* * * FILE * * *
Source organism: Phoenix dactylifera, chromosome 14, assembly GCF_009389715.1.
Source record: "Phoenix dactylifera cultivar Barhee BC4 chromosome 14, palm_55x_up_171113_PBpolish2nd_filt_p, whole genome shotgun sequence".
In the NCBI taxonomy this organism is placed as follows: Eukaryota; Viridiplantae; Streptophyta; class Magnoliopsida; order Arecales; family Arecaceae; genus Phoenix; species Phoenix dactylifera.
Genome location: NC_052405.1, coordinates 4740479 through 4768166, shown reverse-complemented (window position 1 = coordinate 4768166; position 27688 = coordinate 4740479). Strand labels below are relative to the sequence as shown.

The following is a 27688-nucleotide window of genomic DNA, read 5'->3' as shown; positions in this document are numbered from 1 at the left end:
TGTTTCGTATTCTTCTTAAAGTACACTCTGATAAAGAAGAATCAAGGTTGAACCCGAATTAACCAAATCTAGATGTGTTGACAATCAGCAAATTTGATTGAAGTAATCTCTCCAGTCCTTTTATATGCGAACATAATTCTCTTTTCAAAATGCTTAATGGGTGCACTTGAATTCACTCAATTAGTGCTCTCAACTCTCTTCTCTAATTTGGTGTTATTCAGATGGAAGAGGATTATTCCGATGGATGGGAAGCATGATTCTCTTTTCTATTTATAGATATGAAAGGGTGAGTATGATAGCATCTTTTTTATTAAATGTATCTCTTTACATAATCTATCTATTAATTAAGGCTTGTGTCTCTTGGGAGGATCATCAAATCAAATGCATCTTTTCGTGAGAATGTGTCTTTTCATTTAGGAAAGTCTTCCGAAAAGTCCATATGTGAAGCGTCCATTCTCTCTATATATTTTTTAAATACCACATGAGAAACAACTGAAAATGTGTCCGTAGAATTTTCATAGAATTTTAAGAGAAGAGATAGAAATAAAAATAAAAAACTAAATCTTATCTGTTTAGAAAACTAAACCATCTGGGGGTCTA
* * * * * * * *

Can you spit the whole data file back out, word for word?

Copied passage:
Source organism: Phoenix dactylifera, chromosome 14, assembly GCF_009389715.1.
Source record: "Phoenix dactylifera cultivar Barhee BC4 chromosome 14, palm_55x_up_171113_PBpolish2nd_filt_p, whole genome shotgun sequence".
In the NCBI taxonomy this organism is placed as follows: Eukaryota; Viridiplantae; Streptophyta; class Magnoliopsida; order Arecales; family Arecaceae; genus Phoenix; species Phoenix dactylifera.
Genome location: NC_052405.1, coordinates 4740479 through 4768166, shown reverse-complemented (window position 1 = coordinate 4768166; position 27688 = coordinate 4740479). Strand labels below are relative to the sequence as shown.

The following is a 27688-nucleotide window of genomic DNA, read 5'->3' as shown; positions in this document are numbered from 1 at the left end:
TGTTTCGTATTCTTCTTAAAGTACACTCTGATAAAGAAGAATCAAGGTTGAACCCGAATTAACCAAATCTAGATGTGTTGACAATCAGCAAATTTGATTGAAGTAATCTCTCCAGTCCTTTTATATGCGAACATAATTCTCTTTTCAAAATGCTTAATGGGTGCACTTGAATTCACTCAATTAGTGCTCTCAACTCTCTTCTCTAATTTGGTGTTATTCAGATGGAAGAGGATTATTCCGATGGATGGGAAGCATGATTCTCTTTTCTATTTATAGATATGAAAGGGTGAGTATGATAGCATCTTTTTTATTAAATGTATCTCTTTACATAATCTATCTATTAATTAAGGCTTGTGTCTCTTGGGAGGATCATCAAATCAAATGCATCTTTTCGTGAGAATGTGTCTTTTCATTTAGGAAAGTCTTCCGAAAAGTCCATATGTGAAGCGTCCATTCTCTCTATATATTTTTTAAATACCACATGAGAAACAACTGAAAATGTGTCCGTAGAATTTTCATAGAATTTTAAGAGAAGAGATAGAAATAAAAATAAAAAACTAAATCTTATCTGTTTAGAAAACTAAACCATCTGGGGGTCTA